4-Syllable Word Lists
Want more word lists constructed from a children's dictionary? See Comprehensive Word Lists
Interested in the phonics program that uses these word lists? See the OnTrack Reading Advanced Code Phonics Workbook
The two lists of four-syllable words at the top are used in the OnTrack Reading Phonics Program. The first list contains 25 words on two pages separated into chunks according to the method's Main Rule and Three Exceptions. The second contains 90 words on two pages presented as normally appearing words. Some of these are more than four syllables, incidentally.
Note to New Arrivals: The rest of this page consists of instructions for using the word lists for those using the free OnTrack Reading multisyllable program. Use the index on the sidebar to access the entire program if you found this page using a search engine and want to learn more.
Using the Chunk-by-Chunk List
Again, all of the 4-syllable words are chunked according to the application of the Main Rule and the Three Exceptions. As was the case before, direct your child to try the First Vowel Sounds on the first attempt at reading the word unless he already knows the word and reads it accurately.
Depending upon the age and sophistication of your child, some of the words in the 4-syllable lists will be difficult to decode because they will not be in his listening vocabulary. You will already have noticed this in the case of some of the 2-syllable and 3-syllable words. The problem is that your child will not know when he’s reached the word by systematically trying various vowel sound options.
You can address this situation by previewing a book that you’re reading with your child and picking five to ten longer words out that you think he might struggle over. Figure out how they should be chunked according to the Main Rule and Three Exceptions and just write them out in longhand, mimicking the worksheet format. Then have your child practice on those words instead of the ones on the worksheet. This will also give you some practice with the chunking method before you teach it to your child.
When you get to the chunked word o-per-a-tion, your child should pronounce every chunk as it actually sounds except the third, where he should say the /a/ sound (as in cat) if he’s properly trained. If he immediately corrects his pronunciation, go over the word and make sure he recognizes that he changed the /a/ sound to the /ae/ sound. If, on the other hand, he pronounces it with the /a/ sound and doesn’t recognize it, just point to the letter a and tell him to try the Second Vowel Sound, /ae/, at which point he should be successful in recognizing the word.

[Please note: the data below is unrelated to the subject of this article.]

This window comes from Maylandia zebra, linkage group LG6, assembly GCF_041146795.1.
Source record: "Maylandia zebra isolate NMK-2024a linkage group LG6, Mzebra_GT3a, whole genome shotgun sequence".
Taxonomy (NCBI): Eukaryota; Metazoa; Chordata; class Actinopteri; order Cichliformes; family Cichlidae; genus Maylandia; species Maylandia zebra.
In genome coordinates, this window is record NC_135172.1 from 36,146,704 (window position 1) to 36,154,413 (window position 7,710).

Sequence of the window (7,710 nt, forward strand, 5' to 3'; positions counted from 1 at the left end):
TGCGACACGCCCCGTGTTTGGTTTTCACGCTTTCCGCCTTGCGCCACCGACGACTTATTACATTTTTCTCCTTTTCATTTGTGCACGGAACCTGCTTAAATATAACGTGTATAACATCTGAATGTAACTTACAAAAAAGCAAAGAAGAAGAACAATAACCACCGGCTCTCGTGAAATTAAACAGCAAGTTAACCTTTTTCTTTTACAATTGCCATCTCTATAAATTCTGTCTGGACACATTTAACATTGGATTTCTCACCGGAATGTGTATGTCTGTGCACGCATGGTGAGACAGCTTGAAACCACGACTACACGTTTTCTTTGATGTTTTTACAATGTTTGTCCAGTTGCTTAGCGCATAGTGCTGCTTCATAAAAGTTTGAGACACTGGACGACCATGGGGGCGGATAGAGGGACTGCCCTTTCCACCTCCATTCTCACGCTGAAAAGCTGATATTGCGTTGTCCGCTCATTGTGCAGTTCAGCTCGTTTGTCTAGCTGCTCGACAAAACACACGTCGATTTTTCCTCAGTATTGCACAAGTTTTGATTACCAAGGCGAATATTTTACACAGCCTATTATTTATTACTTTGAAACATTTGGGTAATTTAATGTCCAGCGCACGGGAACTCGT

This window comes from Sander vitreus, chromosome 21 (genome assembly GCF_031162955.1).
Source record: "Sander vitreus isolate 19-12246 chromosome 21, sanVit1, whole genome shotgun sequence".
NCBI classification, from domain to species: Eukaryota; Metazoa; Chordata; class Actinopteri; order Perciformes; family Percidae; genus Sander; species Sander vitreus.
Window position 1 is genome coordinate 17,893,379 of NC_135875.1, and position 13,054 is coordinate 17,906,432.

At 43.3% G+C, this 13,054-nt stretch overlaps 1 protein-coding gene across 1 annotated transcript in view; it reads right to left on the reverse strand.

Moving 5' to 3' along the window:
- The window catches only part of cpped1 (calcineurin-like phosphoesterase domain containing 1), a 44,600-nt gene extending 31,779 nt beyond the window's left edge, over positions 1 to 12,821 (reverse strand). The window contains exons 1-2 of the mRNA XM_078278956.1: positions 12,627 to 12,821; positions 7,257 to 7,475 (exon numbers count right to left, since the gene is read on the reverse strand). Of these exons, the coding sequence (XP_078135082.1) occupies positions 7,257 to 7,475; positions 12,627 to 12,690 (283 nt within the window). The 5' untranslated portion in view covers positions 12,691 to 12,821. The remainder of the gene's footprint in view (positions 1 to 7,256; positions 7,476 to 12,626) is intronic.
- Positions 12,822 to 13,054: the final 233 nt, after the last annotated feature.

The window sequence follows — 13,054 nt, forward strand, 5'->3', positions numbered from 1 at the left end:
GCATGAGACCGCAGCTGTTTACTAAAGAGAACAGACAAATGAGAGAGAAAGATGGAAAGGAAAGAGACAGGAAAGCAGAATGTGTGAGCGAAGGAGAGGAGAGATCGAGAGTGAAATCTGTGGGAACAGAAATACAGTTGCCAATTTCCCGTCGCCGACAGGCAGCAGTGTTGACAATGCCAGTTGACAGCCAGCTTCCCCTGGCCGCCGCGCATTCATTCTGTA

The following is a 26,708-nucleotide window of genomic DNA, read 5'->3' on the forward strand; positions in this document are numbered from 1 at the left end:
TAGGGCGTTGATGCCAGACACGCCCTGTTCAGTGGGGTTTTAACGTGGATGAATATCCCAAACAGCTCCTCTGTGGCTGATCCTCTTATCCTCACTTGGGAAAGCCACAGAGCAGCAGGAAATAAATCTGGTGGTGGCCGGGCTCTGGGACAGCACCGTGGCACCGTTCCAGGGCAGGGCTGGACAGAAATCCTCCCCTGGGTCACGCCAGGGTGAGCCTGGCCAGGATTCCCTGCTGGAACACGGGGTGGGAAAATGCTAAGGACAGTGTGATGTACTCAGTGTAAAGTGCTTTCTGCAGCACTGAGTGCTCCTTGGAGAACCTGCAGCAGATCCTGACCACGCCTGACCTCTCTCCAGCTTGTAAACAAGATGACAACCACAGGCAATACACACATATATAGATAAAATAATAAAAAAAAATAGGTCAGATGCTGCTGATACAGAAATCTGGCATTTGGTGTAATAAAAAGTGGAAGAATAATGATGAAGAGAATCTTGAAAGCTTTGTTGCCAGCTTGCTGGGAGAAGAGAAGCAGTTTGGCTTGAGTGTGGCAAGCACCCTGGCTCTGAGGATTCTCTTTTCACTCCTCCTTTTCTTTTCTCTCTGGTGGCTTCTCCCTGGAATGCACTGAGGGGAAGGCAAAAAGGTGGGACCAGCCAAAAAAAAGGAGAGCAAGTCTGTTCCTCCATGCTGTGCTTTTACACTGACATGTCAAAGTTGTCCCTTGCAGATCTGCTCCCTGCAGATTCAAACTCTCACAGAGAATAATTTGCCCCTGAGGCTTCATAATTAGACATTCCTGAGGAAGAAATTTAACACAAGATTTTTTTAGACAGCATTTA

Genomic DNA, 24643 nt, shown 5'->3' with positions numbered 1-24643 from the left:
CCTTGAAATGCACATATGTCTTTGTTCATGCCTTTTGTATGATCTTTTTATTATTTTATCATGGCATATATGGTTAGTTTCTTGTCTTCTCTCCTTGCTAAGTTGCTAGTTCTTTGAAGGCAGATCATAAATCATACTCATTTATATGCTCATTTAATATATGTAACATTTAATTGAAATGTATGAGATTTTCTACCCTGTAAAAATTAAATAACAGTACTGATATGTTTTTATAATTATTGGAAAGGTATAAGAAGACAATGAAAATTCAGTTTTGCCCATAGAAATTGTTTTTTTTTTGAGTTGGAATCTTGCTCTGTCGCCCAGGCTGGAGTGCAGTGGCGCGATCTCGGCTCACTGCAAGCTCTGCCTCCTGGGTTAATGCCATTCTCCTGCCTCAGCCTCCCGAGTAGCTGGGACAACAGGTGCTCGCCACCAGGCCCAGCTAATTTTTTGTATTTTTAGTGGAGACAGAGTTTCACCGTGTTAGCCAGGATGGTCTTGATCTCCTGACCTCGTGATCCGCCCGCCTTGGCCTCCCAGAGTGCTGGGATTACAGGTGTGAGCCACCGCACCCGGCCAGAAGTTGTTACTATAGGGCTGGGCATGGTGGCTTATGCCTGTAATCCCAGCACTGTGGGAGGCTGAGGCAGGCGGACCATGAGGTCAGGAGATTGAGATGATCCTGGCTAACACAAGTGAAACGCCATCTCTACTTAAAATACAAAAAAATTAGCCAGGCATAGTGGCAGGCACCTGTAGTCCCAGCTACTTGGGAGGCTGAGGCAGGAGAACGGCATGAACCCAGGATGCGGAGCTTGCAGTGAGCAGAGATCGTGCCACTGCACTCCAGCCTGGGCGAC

Once he gets the word correct, and understands that he changed to the Second Vowel Sound, tell your child that he should learn a shortcut when he sees the letter a in front of tion. Tell him that thousands of words have that pattern at the end and that in almost every one the letter a is the Second Vowel Sound, so he should just say /ae/ when he sees it in front of tion.
When he gets to in-vi-ta-tion a little later, remind your child of the shortcut without telling him specifically what it was and see how he does. If he remembers it, he will decode invitation on the first attempt. Then keep reinforcing the shortcut until he gets comfortable with the recurring pattern.
This completes the description of the multisyllable lessons found in the OnTrack Reading Advanced Code Phonics Workbook. If I were teaching middle-school students and had a group who were uncomfortable decoding grade level multisyllable words, I would be tempted to spend five or ten minutes per class period, for the first few weeks, explaining this simple approach to decoding multisyllable words.
Then, during the rest of the year, I would chunk vocabulary words on the board as they came up either in reading or discussion, and would keep discussing the various vowel sound options (and some of the consonant options as well) throughout the year. At the end of the year, I am confident that this would pay huge dividends for certain students. Another section of my website, Phonics for Older Students, explains in more detail how this could be done.
Always bear in mind, however, that some students don’t read well because their poorly functioning visual systems keep them from concentrating on close-up work, particularly print. If a student clearly understands the multisyllable decoding process, but avoids reading for no apparent reason, you must consider the possibility that a vision problem is present, especially if that student has an older sibling or a parent who also struggled to learn to read.
On the next page, Spelling Words from Auditory Memory, I explain how auditory memory can be effectively used to help with the spelling of many words, rather than having to rely solely upon visual memory.